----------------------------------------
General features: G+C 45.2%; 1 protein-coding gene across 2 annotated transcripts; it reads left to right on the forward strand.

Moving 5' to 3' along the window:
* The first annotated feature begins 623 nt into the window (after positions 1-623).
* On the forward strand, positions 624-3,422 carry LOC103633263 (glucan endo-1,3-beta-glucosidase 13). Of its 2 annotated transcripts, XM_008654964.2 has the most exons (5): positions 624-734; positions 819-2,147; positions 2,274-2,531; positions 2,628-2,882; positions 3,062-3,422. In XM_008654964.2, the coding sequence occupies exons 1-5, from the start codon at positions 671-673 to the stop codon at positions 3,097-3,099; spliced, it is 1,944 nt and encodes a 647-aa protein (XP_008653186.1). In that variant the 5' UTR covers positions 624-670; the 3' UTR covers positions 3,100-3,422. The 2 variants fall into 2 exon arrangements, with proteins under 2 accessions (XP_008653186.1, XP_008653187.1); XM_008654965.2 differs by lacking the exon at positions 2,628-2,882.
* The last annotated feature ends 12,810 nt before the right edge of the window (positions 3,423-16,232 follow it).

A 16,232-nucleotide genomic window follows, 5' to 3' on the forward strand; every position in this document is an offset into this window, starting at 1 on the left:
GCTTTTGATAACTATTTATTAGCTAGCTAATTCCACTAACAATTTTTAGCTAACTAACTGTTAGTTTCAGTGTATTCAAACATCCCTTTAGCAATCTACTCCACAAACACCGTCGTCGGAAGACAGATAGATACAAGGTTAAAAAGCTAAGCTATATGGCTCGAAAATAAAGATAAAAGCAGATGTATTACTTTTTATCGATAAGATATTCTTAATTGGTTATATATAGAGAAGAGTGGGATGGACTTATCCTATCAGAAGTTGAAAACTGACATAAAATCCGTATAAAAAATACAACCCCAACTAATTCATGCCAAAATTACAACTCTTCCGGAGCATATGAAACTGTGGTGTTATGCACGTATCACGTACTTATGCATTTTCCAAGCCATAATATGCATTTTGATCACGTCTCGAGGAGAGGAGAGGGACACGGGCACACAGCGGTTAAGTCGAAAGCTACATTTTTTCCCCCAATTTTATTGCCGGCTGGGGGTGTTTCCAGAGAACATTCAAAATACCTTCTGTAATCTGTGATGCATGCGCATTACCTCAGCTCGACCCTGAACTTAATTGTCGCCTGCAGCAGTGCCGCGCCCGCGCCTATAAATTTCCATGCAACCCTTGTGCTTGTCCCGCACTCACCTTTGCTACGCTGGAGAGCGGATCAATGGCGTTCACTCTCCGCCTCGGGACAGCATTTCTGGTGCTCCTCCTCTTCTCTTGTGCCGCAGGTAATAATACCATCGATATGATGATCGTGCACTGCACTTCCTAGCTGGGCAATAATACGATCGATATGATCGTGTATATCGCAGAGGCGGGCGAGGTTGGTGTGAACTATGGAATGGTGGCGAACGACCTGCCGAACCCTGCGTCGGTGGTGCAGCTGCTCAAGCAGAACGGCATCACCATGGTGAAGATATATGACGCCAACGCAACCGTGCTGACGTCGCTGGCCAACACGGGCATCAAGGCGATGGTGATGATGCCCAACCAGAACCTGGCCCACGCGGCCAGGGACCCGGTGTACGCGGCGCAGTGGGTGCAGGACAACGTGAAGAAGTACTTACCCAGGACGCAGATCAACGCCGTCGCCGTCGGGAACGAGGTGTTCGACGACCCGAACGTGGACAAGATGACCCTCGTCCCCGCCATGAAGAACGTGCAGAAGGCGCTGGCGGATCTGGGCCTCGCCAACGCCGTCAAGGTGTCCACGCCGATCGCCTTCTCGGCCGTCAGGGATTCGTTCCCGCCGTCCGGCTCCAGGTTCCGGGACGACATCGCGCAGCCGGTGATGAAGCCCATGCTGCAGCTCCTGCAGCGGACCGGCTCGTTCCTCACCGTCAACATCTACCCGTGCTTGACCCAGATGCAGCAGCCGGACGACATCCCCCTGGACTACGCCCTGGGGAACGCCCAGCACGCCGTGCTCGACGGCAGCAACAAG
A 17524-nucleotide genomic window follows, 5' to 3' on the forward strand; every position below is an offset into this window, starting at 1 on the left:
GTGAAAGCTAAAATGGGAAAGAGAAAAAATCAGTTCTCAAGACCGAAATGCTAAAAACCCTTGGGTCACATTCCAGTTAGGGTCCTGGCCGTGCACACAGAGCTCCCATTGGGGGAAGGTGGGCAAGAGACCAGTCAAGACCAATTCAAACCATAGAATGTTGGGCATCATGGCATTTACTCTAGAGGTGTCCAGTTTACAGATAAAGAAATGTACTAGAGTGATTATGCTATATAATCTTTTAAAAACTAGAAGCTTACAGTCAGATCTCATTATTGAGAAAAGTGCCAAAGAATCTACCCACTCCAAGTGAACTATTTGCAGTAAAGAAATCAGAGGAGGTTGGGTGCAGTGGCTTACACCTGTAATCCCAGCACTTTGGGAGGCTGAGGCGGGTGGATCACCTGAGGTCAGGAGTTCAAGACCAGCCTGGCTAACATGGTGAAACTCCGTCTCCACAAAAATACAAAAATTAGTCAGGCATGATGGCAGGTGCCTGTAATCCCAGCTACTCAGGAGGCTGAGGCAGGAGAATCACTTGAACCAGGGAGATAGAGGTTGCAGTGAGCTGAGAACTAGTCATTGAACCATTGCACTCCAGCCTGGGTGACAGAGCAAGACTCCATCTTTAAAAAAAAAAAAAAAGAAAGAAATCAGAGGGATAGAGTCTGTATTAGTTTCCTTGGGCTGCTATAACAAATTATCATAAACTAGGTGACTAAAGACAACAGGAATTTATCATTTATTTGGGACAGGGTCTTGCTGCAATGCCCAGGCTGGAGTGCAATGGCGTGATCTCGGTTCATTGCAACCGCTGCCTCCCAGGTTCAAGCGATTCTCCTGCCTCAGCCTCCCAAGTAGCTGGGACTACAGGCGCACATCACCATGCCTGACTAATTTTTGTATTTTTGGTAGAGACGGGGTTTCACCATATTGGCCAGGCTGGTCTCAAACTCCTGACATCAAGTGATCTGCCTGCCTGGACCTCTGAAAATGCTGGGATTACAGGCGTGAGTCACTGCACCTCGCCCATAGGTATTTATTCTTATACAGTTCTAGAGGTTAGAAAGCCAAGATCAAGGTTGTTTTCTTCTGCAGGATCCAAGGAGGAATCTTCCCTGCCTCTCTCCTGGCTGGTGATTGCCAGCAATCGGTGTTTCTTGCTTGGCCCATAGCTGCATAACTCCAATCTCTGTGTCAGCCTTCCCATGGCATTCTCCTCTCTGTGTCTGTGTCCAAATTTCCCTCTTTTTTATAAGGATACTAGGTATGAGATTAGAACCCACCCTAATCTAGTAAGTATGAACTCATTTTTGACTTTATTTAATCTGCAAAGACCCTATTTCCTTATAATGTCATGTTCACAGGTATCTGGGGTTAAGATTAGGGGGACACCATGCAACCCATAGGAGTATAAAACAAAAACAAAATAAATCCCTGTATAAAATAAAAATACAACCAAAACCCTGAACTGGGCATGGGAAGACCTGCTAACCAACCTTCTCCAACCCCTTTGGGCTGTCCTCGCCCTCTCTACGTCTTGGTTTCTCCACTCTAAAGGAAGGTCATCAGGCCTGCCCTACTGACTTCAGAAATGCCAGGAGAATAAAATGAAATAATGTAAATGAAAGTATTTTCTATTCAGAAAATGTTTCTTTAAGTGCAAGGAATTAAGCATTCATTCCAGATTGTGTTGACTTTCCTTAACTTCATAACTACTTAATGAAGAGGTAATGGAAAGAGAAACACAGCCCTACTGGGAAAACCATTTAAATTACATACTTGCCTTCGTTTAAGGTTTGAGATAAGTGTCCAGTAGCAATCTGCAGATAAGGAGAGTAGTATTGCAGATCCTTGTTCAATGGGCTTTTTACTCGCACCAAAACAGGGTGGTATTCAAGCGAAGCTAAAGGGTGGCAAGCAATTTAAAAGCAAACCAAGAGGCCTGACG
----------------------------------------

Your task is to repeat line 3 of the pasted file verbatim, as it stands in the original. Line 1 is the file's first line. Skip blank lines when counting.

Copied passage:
* The first annotated feature begins 623 nt into the window (after positions 1-623).